Langevin Makes Another Go at Cybersecurity

Congressman Jim Langevin, who has made cybersecurity a signature issue, is making another go at reform. From DC publication The Hill:

Rep. Jim Langevin (D-R.I.) unveiled a comprehensive cybersecurity bill on Wednesday that would give the Department of Homeland Security the authority to regulate the security of private networks deemed part of the nation's critical infrastructure.

"Our nation sits at a crucial moment, where cyber attacks are common, but have not yet significantly impacted or endangered the American way of life," Langevin said. "As the Director of the CIA said at a hearing last month, 'This is the battleground for the future.'"

The bill would give DHS the authority to create an enforcement risk-based security standards for utility firms, financial institutions and other private networks deemed crucial to the nation's physical and economic security. The approach appears similar to the cybersecurity bill championed by the Senate Homeland Security Committee in recent years.

Langevin introduced his legislation the same day as a House Committee on Homeland Security hearing examining the cyber threat to the nation's economy. Obama administration officials and experts emphasized in their testimony the gravity of the threat facing U.S. networks. 

Center for Strategic and International Studies director James Lewis used his opening statement to outline a series of serious cybersecurity breaches impacting major institutions globally over the past year as evidence that information sharing, public-private partnerships and self-regulation have failed to achieve the necessary results.

"This is not a record of success. Whatever we are doing is not working," Lewis said.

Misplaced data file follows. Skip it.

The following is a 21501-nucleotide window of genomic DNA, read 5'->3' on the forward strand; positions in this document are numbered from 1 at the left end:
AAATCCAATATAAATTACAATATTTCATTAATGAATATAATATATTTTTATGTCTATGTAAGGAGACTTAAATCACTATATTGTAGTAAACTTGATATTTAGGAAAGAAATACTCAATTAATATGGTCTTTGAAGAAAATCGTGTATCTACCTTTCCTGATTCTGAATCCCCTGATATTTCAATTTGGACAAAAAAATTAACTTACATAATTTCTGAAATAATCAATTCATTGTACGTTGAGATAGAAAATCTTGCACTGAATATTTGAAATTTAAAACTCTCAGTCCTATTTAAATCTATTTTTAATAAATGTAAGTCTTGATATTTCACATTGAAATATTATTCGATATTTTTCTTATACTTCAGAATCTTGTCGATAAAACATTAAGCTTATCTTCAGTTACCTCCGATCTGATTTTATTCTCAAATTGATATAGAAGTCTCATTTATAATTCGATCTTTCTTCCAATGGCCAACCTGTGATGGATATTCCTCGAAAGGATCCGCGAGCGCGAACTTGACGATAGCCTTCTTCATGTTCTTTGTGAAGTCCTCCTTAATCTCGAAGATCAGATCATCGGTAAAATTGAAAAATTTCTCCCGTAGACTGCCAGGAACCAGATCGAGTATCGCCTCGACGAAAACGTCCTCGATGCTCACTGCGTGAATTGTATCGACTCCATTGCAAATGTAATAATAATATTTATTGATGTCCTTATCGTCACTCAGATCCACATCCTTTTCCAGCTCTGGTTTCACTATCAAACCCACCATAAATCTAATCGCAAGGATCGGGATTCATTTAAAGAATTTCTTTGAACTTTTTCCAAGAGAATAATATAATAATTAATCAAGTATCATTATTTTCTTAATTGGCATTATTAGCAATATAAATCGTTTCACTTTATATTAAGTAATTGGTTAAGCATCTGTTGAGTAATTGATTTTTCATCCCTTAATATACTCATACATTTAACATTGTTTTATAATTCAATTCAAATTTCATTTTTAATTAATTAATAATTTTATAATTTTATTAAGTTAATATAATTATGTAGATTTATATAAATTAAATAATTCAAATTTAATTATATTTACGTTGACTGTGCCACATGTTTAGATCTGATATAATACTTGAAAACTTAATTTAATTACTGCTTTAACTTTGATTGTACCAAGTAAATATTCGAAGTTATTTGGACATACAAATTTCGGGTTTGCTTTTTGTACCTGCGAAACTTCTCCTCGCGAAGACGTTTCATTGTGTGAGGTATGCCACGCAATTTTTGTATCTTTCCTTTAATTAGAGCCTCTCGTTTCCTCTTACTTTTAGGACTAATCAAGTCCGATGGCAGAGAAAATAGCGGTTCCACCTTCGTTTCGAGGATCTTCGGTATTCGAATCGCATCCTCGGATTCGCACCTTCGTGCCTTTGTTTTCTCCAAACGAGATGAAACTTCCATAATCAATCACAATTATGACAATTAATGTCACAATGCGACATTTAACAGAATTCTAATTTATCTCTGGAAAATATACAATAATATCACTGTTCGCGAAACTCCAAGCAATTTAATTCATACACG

"Cybersecurity is another of those situations in American history, ranging from Pearl Harbor to 9/11, where we knew there was risk and that we were unprepared, but assumed it would never happen because America is too powerful or too big to attack."

Lewis said the idea that a private sector partnership is essential for any cybersecurity plan is false, comparing the notion to putting private airlines in charge of defending the nation's skies instead of the Air Force. He said voluntary actions would simply not be enough to combat professional, state-supported hackers.

U.S. Cyber Command under the leadership of National Security Agency chief Gen. Keith Alexander is currently responsible for safeguarding the nation's military networks from cyber attacks. The White House's plan separates military and civilian cybersecurity, a structure Lewis called ineffective.

"This is a recipe for disaster. There is no other area of national security where we rely on voluntary action reinforced by incentives," Lewis said.

Instead, he said any effective national cybersecurity defense must be reinforced by all available military and intelliegence assets along with flexible regulation of critical infrastructures and Internet service providers.

"We have a real opportunity in the next two years to improve our cyber defense," Lewis said. "Doing this will require leaving old ideas behind, even though many will still advocate them, and moving to a new, comprehensive approach to cybersecurity that treats it as a major component of national defense and homeland security."

DHS deputy under secretary Phillip Reitinger outlined a series of collaborations between his agency and private firms aimed at boosting the security of critical infrastructure networks and argued DHS is the natural choice to oversee private sector cybersecurity.

"Within current legal authorities, DHS engages with the private sector on a voluntary basis," Reitinger said in his prepared remarks. The agency is currently working with private firms that actively seek the government's help and expertise.

Langevin's bill would give DHS the authority to compel private firms deemed part of the critical infrastructure to comply with federal security standards, though the agency would still seek to coordinate with private firms rather than mandate standards.

The approach could draw criticism from the House GOP, which has previously shown a preference for putting the military in charge of all cybersecurity matters.


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